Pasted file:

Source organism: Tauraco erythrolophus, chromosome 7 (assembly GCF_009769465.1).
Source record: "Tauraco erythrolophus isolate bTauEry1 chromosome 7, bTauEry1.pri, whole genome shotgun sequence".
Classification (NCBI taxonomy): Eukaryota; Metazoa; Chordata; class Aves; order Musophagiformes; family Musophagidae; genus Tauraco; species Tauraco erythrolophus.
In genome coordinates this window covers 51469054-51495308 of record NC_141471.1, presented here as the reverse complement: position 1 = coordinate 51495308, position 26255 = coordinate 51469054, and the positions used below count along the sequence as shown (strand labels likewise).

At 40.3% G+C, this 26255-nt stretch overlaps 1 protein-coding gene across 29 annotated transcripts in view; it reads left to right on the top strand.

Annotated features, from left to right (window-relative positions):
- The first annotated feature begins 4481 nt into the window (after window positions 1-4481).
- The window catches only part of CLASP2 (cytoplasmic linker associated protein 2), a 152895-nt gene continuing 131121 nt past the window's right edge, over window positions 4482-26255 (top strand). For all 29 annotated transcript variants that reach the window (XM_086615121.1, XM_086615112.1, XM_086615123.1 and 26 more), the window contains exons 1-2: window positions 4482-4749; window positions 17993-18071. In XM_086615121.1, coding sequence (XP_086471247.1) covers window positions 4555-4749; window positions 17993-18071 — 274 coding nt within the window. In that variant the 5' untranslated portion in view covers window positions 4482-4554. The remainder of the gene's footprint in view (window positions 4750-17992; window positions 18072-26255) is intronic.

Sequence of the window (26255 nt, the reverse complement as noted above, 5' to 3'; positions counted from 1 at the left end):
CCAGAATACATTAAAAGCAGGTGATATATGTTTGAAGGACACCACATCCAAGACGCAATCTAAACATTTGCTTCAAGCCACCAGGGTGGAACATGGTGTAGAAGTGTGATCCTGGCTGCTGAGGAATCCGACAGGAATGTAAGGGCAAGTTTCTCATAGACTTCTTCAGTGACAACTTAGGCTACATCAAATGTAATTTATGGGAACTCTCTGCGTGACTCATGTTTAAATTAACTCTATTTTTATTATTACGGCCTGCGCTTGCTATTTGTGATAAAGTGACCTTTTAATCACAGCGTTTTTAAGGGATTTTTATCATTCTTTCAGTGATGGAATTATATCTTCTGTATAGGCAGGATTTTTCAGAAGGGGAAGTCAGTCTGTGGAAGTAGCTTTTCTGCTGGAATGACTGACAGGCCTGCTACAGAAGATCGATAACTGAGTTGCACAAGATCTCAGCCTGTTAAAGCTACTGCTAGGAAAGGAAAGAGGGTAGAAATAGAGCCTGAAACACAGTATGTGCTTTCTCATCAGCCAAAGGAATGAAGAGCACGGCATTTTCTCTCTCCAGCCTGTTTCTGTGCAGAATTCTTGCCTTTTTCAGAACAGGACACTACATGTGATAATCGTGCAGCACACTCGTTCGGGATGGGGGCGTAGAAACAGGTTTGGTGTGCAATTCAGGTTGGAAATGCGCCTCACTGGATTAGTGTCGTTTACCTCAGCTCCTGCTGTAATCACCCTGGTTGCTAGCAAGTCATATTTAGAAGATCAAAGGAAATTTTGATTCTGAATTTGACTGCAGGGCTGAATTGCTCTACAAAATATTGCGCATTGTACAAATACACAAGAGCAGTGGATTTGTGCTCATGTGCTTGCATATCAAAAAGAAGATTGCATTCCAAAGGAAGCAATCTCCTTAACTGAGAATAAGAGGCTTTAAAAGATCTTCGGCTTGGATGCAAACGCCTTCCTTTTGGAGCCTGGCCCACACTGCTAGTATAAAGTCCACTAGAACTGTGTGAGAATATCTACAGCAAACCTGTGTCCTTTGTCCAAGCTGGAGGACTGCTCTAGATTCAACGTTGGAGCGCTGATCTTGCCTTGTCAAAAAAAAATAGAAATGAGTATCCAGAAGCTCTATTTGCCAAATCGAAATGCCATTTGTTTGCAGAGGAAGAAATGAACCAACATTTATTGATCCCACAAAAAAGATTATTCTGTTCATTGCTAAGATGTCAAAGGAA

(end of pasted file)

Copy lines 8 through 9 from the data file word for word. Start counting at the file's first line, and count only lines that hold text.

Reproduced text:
- The window catches only part of CLASP2 (cytoplasmic linker associated protein 2), a 152895-nt gene continuing 131121 nt past the window's right edge, over window positions 4482-26255 (top strand). For all 29 annotated transcript variants that reach the window (XM_086615121.1, XM_086615112.1, XM_086615123.1 and 26 more), the window contains exons 1-2: window positions 4482-4749; window positions 17993-18071. In XM_086615121.1, coding sequence (XP_086471247.1) covers window positions 4555-4749; window positions 17993-18071 — 274 coding nt within the window. In that variant the 5' untranslated portion in view covers window positions 4482-4554. The remainder of the gene's footprint in view (window positions 4750-17992; window positions 18072-26255) is intronic.

Sequence of the window (26255 nt, the reverse complement as noted above, 5' to 3'; positions counted from 1 at the left end):